converted to floating-point format by the image file loader), as 
ultimately the data must be converted to floating point format anyway.

This could be avoided by refraining from copying the data into a local 
container altogether, and instead simply referencing the original image 
data container; as image data containers make heavy use of polymorphism 
(for instance there are int8-, int16- and float32-based image 
containers), this allows for a highly flexibile trade-off between 
precision and memory efficiency.

In cases where parse-time preprocessing is desired (maybe for added 
smoothing or what-have-you), this could still be provided for by 
creating a secondary greyscale image data container (matching the 
precision of the original container), which the height field would then 
reference instead of the original image data container.

It could make sense to provide the function image syntax with another 
parameter to choose between int16- and float32-based data container format.

That said, normals could then be precomputed from the data in the image 
container (rather than the local 16-bit copy of that data); 3x16-bit 
storage for the normals should still be enough though, I see no need for 
change there.


Post a reply to this message

From: scott
Subject: Re: Height_field storage method
Date: 19 Mar 2010 07:40:44
Message: <4ba32a7c$1@news.povray.org>
> At present, height fields normally basically copy the underlying image 
> data into a local data container within the height field data structure, 
> only changing the binary representation of the values from whatever the 
> source provides into 16-bit values.

OK, I wasn't sure if the parser freed the image data after the height field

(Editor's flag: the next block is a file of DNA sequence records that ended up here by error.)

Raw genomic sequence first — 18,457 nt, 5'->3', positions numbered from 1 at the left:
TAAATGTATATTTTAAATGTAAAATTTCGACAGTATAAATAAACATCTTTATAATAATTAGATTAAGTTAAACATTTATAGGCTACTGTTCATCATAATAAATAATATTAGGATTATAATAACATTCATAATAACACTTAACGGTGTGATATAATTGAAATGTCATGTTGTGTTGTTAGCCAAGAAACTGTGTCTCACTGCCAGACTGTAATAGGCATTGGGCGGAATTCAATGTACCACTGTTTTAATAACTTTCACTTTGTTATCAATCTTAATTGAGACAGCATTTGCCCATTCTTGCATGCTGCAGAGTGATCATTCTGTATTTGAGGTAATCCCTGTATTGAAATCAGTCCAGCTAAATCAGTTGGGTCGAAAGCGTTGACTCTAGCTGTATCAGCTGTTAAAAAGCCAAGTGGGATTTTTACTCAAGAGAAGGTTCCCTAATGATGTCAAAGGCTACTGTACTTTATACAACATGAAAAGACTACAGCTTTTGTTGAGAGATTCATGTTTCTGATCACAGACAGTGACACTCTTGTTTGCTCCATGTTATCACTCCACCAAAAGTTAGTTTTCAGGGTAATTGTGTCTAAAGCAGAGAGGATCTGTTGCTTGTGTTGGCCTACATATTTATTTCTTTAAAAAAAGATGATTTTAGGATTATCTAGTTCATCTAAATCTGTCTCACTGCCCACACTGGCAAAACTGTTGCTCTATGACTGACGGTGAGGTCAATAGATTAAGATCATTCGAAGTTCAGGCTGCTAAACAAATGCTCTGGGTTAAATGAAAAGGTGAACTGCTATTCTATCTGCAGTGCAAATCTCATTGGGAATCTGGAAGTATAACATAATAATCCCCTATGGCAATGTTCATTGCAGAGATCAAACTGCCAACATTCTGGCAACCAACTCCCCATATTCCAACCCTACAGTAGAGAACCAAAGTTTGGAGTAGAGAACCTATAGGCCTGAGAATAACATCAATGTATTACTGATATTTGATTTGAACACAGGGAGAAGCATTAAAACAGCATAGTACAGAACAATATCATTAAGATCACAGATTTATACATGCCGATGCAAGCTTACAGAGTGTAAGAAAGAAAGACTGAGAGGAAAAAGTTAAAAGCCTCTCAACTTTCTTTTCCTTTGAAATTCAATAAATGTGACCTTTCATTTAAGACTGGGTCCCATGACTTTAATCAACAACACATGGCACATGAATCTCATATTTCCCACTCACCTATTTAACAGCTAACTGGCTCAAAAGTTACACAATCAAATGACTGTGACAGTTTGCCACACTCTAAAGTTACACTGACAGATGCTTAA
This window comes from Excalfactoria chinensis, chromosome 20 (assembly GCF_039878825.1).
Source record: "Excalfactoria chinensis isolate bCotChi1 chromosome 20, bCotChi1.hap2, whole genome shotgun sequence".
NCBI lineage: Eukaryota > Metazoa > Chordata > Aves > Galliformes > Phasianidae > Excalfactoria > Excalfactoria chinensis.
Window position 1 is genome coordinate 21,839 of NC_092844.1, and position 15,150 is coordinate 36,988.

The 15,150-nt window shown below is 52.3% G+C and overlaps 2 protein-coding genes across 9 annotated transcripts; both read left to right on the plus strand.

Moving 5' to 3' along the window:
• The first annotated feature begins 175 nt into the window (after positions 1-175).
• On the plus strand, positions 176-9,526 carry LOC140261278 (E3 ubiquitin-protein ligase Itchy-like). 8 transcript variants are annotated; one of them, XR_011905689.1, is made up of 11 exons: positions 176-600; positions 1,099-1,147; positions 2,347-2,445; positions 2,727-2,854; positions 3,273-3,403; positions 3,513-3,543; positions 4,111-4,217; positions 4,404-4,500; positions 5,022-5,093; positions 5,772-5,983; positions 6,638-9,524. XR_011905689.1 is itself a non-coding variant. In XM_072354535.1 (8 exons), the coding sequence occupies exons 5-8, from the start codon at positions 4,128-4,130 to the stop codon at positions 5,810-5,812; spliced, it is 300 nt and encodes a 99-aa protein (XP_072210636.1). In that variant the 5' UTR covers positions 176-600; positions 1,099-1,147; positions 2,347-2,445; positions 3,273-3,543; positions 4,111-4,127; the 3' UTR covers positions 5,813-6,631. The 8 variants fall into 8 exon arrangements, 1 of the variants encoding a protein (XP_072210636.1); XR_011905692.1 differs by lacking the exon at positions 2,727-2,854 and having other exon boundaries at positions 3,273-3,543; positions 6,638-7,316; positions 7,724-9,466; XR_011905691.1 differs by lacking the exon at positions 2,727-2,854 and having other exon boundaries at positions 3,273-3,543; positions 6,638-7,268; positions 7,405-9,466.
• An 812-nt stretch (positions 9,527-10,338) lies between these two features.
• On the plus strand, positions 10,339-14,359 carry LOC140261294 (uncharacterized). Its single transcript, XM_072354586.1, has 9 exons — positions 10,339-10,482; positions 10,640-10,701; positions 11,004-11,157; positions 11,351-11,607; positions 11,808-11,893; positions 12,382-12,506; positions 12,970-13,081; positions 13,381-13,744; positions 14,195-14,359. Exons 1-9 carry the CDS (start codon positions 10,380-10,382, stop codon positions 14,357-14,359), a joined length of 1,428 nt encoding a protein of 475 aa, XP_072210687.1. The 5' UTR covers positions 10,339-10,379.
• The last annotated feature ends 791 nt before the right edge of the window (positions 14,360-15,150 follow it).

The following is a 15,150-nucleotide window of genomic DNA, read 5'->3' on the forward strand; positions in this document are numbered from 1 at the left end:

object was created, but your method would be much better overall for all 
types of height_field.

> That said, normals could then be precomputed from the data in the image 
> container (rather than the local 16-bit copy of that data); 3x16-bit 
> storage for the normals should still be enough though, I see no need for 
> change there.

Are you sure that 3x16 bit will be enough under all conditions to give a 
perfect result?  Worst case I am thinking of is some convex curved surface 
that has been scaled a lot in one axis (eg <1,100,1>) and then has a mirror 
finish.  Any tiny error in the surface normals will be easily visible.


Post a reply to this message

From: clipka
Subject: Re: Height_field storage method
Date: 21 Mar 2010 22:18:09
Message: <4ba69b21$1@news.povray.org>
scott schrieb:

> Are you sure that 3x16 bit will be enough under all conditions to give a 
> perfect result?  Worst case I am thinking of is some convex curved 
> surface that has been scaled a lot in one axis (eg <1,100,1>) and then 
> has a mirror finish.  Any tiny error in the surface normals will be 
> easily visible.

I'd consider that a pathological case anyway. If you do it to compensate 
for bad scaling of the original data then you're doing something wrong 
somewhere else. Other than that, such scaling will also stretch the 
triangles pathologically, so I'd not expect any high-precision results 
from it regardless of normals precision.


Post a reply to this message

Copyright 2003-2008 Persistence of Vision Raytracer Pty. Ltd.